But, it seems as if some of those who advocate for the Doctor to use violence as a first resort see no qualms about such actions being used in the “real world.”  While I am not in anyway a pacifist and I do believe that violence and war will occasionally be necessary, but I am weary of how violence and war is viewed as the first and best solution towards injustice. The impulse towards violence can, in the long one, increase the death toll.

Yet I also understand and sympathize with the violent impulse. Violence has an immediate effect-no need to wait for tricky negations or placing one’s faith in a corrupt justice system.

Even while cringing when the Doctor pointed a gun at Jex,  I also understood his anger and frustration at Jex and at himself.  The Doctor was not only disgusted at Jex’s actions, but as Jex points out, there is a similarity between him and the Doctor


The Doctor’s actions in the Time War, no matter how necessary, is arguably worse than Jex’s actions. The Doctor destroyed his own people in an attempt to avert even more deaths and destruction throughout the universe, yet he still feels overwhelming guilt towards his actions and to see someone like Jex, who ran away to avoid the consequences of his actions and who discusses what he has done so nonchalantly, reminds the Doctor of his guilt, of his past actions.  Ever since the Time War the Doctor has been running away in an attempt to forget what he has done.  Yet his guilt and he takes out his anger and hatred towards himself on Jex. The Doctor cannot forgive himself nor show mercy to himself, why would he extend it to Jex?

Furthermore, the Doctor also questions whether or not his mercy towards his enemies has truly benefited anyone. His acts of mercy do not involve an erasing or ignoring of horrible actions or consequences, but provides his enemies an opportunity to recognize what they have done wrong, stop their evil actions and perhaps try to rectify them. Yet his inability to instantly kill has resulted in the deaths of others, and he understandably questions his past actions. Perhaps by killing Jex or handing him over to the gunslinger to be killed the Doctor can atone for his actions in the Time War and all the instances in which he failed to save others.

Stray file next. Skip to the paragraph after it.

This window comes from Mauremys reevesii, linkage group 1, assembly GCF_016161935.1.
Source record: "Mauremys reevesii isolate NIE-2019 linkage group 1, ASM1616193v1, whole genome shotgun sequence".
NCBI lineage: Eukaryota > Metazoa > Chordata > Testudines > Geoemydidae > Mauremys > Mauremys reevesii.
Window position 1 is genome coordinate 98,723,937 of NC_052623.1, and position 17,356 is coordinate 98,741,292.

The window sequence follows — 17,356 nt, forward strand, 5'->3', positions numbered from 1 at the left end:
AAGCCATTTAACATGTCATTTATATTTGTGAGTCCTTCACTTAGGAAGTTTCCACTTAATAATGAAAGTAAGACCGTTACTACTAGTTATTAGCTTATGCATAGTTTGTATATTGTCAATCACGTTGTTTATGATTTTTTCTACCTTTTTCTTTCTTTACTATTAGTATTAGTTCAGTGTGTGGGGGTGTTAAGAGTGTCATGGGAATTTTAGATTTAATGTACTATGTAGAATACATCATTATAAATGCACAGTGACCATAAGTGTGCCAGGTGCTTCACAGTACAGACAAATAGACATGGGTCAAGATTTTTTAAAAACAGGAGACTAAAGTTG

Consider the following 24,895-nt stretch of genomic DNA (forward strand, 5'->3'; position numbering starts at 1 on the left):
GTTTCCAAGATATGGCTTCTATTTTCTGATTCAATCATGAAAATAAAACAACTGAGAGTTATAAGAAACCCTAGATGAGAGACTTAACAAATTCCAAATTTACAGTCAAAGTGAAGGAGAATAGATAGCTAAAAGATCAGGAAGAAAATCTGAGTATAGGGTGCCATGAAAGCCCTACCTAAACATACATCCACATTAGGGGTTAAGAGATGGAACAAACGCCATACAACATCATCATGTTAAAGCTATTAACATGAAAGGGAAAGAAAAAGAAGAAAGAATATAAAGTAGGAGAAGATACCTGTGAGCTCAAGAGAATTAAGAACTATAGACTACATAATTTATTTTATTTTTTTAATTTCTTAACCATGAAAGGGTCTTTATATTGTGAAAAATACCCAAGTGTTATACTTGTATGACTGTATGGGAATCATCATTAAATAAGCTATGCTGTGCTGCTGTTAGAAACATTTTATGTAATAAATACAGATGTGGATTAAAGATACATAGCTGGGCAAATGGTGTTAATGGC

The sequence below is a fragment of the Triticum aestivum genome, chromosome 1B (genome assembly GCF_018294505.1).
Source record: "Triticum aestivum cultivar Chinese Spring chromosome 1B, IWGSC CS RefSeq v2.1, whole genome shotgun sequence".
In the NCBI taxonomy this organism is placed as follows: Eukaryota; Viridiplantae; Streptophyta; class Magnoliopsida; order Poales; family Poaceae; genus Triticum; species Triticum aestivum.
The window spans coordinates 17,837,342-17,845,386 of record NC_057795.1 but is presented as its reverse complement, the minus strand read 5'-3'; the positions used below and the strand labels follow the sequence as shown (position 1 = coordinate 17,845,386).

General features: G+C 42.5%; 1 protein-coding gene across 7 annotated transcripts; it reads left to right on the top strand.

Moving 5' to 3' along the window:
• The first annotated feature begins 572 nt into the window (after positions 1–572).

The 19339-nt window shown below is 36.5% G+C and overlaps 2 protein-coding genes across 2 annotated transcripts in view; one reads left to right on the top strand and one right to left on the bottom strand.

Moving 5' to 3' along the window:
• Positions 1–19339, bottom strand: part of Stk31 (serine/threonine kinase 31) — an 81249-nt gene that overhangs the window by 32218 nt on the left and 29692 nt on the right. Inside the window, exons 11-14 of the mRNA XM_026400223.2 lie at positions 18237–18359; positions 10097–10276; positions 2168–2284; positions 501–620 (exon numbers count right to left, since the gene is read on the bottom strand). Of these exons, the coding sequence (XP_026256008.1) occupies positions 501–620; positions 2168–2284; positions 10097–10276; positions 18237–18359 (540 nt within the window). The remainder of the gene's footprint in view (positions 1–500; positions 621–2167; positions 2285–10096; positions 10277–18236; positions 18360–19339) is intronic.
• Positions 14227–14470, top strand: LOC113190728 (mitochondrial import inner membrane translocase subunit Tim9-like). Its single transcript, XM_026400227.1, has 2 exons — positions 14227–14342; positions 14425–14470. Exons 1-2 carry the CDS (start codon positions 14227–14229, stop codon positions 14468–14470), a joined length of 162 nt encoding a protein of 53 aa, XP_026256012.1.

But the reality of violence is never so simple and justice and violence are not necessarily one and the same. In this episode, Amy reminds the Doctor of who he is. Amy questions his impulse for violence and she challenges him to think-to provide a different solution. The Doctor has tried violence before and look where he has ended up…

I believe when the Doctor remembers he who he is-when he refuses to give into his violent impulses, he encourages Jex to take responsibility for his actions and to end all the death and destruction.

I still don’t have an easy answer for how to define justice, forgiveness, and mercy and I’m not sure I ever will. But I appreciate it when the TV shows I watch wrestle with said issues and encourage its audience members-including children, to do the same.

A quick note: did anyone notice the limited role the preacher played in this episode? The preacher, who one would assume would take the lead in discussing issues of justice and mercy does not. He relies on others to do so. He will offer prayers but very little action…

*And yes even as an agnostic, I find pop theology to be harmful and believe that being knowledgeable about Christian theology is vital for Christians and non-Christians. While Christianity is influx in developed countries, it is booming in developing countries and will continue to be an important force in world events in years to come.

11. The Beast Below

10. Amy’s Choice

9. Vincent And The Doctor

8.The Girl Who Waited

7. The God Complex